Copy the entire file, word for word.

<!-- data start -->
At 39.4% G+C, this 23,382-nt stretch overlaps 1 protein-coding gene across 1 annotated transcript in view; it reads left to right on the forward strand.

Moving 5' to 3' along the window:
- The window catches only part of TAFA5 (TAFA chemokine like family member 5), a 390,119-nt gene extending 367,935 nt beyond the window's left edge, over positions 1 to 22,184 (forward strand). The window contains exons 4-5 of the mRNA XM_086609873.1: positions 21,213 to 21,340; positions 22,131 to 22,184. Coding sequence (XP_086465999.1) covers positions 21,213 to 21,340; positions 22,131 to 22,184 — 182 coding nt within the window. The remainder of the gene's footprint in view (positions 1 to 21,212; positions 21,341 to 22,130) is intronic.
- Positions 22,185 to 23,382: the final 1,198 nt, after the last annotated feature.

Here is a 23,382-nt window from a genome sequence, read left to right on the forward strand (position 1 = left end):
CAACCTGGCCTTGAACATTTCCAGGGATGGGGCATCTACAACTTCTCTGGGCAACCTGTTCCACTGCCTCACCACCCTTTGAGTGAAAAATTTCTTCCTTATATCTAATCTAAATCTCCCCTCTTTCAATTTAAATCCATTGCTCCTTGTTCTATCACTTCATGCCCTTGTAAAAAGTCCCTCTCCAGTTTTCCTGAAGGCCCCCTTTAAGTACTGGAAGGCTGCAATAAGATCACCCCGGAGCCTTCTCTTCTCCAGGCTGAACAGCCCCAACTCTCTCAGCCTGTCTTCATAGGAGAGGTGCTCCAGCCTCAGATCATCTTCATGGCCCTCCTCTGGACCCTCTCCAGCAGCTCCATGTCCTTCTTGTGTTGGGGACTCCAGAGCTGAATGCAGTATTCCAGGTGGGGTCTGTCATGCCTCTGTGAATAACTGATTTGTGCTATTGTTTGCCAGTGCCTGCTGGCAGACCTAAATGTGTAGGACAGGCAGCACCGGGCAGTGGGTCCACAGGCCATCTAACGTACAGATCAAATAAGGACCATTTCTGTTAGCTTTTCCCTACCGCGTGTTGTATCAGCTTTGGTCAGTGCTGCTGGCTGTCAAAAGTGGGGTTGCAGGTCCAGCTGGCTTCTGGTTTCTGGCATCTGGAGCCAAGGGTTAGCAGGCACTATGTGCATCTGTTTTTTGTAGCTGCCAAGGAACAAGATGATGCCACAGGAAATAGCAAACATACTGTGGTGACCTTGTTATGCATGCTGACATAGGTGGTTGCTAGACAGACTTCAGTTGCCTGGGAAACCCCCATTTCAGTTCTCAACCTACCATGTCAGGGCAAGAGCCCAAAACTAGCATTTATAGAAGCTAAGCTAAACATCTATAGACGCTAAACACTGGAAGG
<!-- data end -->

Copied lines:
At 39.4% G+C, this 23,382-nt stretch overlaps 1 protein-coding gene across 1 annotated transcript in view; it reads left to right on the forward strand.

Moving 5' to 3' along the window:
- The window catches only part of TAFA5 (TAFA chemokine like family member 5), a 390,119-nt gene extending 367,935 nt beyond the window's left edge, over positions 1 to 22,184 (forward strand). The window contains exons 4-5 of the mRNA XM_086609873.1: positions 21,213 to 21,340; positions 22,131 to 22,184. Coding sequence (XP_086465999.1) covers positions 21,213 to 21,340; positions 22,131 to 22,184 — 182 coding nt within the window. The remainder of the gene's footprint in view (positions 1 to 21,212; positions 21,341 to 22,130) is intronic.
- Positions 22,185 to 23,382: the final 1,198 nt, after the last annotated feature.

Here is a 23,382-nt window from a genome sequence, read left to right on the forward strand (position 1 = left end):
CAACCTGGCCTTGAACATTTCCAGGGATGGGGCATCTACAACTTCTCTGGGCAACCTGTTCCACTGCCTCACCACCCTTTGAGTGAAAAATTTCTTCCTTATATCTAATCTAAATCTCCCCTCTTTCAATTTAAATCCATTGCTCCTTGTTCTATCACTTCATGCCCTTGTAAAAAGTCCCTCTCCAGTTTTCCTGAAGGCCCCCTTTAAGTACTGGAAGGCTGCAATAAGATCACCCCGGAGCCTTCTCTTCTCCAGGCTGAACAGCCCCAACTCTCTCAGCCTGTCTTCATAGGAGAGGTGCTCCAGCCTCAGATCATCTTCATGGCCCTCCTCTGGACCCTCTCCAGCAGCTCCATGTCCTTCTTGTGTTGGGGACTCCAGAGCTGAATGCAGTATTCCAGGTGGGGTCTGTCATGCCTCTGTGAATAACTGATTTGTGCTATTGTTTGCCAGTGCCTGCTGGCAGACCTAAATGTGTAGGACAGGCAGCACCGGGCAGTGGGTCCACAGGCCATCTAACGTACAGATCAAATAAGGACCATTTCTGTTAGCTTTTCCCTACCGCGTGTTGTATCAGCTTTGGTCAGTGCTGCTGGCTGTCAAAAGTGGGGTTGCAGGTCCAGCTGGCTTCTGGTTTCTGGCATCTGGAGCCAAGGGTTAGCAGGCACTATGTGCATCTGTTTTTTGTAGCTGCCAAGGAACAAGATGATGCCACAGGAAATAGCAAACATACTGTGGTGACCTTGTTATGCATGCTGACATAGGTGGTTGCTAGACAGACTTCAGTTGCCTGGGAAACCCCCATTTCAGTTCTCAACCTACCATGTCAGGGCAAGAGCCCAAAACTAGCATTTATAGAAGCTAAGCTAAACATCTATAGACGCTAAACACTGGAAGG